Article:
Report touts FasTracks as economic boon
By Jeffrey Leib
RTD's proposed $4.2 billion FasTracks mass-transit expansion plan would create 8,000 construction jobs, inject as much as $380 million annually into the economy and save up to 13,000 acres of land from development, according to a report released Monday by two pro-transit groups in Denver.
"FasTracks will have a significant impact on the economy as soon as voters approve the financing plan," said Rich McClintock, program director of the Livable Communities Support Center, one of two groups that wrote the report. The other was Environment Colorado.
Last week, the Regional Transportation District outlined a revised FasTracks program that calls for construction of at least six new light-rail or commuter-rail lines in metro Denver by 2015.
Those lines would go from central Denver to Lakewood, Arvada, Boulder, north Adams County and Denver International Airport.
A sixth rail line would run in the Interstate 225 corridor from Parker Road to Smith Road near I-70.
The new FasTracks plan cut nearly $1 billion from an earlier $5.1 billion proposal that included longer rail lines, more parking capacity at many rail stations and other improvements to the existing transit system.
Reduced sales-tax receipts forced RTD to cut the scope of FasTracks.
To pay for even the scaled-back transit plan, RTD would have to raise its sales tax in the seven- county metro area from the current 0.6 percent to 1 percent.
The extra 0.4 percent would amount to an additional 4 cents on every $10 purchase.
Voters would have to approve the tax increase. RTD hopes to take the tax hike to voters in November 2004.
If it passes, the tax increase would begin Jan. 1, 2005, and design and construction of new rail lines could begin soon after.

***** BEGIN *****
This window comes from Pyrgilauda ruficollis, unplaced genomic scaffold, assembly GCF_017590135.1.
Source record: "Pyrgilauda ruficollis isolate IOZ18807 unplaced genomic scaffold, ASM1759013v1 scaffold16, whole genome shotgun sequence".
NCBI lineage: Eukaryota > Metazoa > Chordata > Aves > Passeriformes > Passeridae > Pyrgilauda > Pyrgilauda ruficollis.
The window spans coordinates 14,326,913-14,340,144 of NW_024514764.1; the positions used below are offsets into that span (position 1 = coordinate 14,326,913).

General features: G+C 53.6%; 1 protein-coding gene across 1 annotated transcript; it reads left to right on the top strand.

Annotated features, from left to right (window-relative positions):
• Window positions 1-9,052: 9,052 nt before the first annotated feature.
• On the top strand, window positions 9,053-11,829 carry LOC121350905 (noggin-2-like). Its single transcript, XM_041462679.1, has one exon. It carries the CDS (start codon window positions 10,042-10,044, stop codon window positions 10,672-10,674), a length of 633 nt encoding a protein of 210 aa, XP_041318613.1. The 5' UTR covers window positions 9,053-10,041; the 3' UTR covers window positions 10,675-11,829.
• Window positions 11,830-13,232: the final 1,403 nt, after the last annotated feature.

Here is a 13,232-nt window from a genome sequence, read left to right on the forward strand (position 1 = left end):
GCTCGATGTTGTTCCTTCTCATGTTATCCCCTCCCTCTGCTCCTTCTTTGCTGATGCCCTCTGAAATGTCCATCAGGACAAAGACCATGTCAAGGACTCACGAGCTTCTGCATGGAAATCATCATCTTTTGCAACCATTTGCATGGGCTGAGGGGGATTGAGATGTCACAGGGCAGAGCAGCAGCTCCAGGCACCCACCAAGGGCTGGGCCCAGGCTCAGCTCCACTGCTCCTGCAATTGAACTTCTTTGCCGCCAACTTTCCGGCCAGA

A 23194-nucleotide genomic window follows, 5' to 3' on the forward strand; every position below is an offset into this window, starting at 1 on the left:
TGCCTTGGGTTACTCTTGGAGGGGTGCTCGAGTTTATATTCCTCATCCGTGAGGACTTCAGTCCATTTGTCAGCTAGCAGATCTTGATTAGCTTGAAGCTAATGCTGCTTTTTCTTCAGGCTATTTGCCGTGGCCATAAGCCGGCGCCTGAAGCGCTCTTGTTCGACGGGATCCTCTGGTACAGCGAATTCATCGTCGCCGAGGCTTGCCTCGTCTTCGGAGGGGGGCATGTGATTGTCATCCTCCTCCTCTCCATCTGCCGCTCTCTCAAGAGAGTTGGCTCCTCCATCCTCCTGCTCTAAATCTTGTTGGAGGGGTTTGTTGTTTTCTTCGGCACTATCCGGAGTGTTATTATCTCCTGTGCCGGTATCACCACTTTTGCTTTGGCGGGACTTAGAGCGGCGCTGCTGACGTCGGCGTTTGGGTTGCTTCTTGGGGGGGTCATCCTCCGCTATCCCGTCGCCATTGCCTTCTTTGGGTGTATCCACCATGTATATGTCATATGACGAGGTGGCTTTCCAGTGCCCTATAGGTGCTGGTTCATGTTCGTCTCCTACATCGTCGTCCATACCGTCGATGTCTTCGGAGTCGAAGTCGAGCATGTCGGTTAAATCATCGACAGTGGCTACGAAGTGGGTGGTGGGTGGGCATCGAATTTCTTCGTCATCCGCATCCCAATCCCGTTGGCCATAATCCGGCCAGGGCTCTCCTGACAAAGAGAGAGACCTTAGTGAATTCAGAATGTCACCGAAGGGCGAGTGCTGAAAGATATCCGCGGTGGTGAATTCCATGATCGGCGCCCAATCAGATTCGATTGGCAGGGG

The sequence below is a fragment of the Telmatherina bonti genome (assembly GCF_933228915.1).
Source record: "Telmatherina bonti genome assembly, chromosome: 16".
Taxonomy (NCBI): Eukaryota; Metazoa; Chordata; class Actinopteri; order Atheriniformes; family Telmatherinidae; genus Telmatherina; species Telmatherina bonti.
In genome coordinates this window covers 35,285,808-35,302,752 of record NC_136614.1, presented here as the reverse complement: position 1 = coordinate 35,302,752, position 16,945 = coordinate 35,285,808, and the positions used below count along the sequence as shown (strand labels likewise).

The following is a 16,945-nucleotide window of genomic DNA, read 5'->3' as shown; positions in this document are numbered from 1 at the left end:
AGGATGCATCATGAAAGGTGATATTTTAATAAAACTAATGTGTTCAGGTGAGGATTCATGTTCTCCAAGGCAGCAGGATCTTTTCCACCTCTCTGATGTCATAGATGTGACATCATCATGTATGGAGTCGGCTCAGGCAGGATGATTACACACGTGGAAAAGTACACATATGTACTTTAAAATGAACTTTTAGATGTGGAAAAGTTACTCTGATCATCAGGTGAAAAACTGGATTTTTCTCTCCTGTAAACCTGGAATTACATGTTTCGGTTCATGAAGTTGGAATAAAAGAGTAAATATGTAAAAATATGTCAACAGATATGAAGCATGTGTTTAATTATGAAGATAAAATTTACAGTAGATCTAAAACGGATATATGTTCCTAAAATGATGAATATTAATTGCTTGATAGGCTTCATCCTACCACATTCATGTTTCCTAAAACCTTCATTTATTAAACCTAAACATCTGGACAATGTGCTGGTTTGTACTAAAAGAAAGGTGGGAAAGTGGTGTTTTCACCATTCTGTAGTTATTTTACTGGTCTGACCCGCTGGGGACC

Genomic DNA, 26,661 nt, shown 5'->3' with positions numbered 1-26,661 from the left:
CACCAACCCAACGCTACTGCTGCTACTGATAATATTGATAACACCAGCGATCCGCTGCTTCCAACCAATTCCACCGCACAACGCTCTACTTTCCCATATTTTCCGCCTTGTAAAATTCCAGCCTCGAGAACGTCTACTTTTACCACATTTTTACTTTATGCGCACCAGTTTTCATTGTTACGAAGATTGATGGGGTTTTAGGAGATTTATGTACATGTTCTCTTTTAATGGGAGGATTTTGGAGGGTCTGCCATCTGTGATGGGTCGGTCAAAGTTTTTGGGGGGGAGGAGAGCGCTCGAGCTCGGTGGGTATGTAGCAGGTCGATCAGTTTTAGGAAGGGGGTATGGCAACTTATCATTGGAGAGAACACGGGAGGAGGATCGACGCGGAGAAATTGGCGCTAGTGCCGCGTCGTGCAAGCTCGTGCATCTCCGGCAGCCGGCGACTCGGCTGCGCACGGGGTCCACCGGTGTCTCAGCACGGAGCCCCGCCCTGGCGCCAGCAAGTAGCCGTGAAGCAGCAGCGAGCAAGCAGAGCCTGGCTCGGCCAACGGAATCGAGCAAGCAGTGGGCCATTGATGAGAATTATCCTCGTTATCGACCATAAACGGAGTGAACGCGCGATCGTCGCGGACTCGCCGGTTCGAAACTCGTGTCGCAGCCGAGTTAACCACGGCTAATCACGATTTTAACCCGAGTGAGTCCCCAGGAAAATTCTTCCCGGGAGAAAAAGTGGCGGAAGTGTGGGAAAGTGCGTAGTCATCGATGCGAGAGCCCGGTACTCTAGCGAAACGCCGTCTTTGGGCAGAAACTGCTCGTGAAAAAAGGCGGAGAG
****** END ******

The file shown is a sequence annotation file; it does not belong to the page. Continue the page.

"Build-out of the FasTracks system would go a long way toward limiting sprawl" and traffic congestion in the Denver area, which is expected to gain 1 million residents over the next 22 years, McClintock said.
More transit options, and focused real estate development in transit corridors, will reduce the miles driven by residents and correspondingly reduce pollution generated by autos in the region, said Elena Nunez, transportation advocate for Environment Colorado.
The revised RTD program will stimulate housing, retail and office development at more than 60 new transit stops planned for the FasTracks corridors, Nunez said.
Such "transit-oriented development" should result in as many as 320,000 residents living within one- half mile of RTD transit stations and up to 500,000 working within the same half-mile radius, Nunez added.
Commercial developers most likely will support FasTracks, said Bob Moody, head of legislative affairs for the Colorado chapter of the National Association of Industrial and Office Properties, which represents the owners and developers of commercial real estate in the state.
But transportation solutions "can't all be fixed-rail," Moody said. "We've got to build highways in conjunction with fixed-rail lines. We've got to continue to give people choices."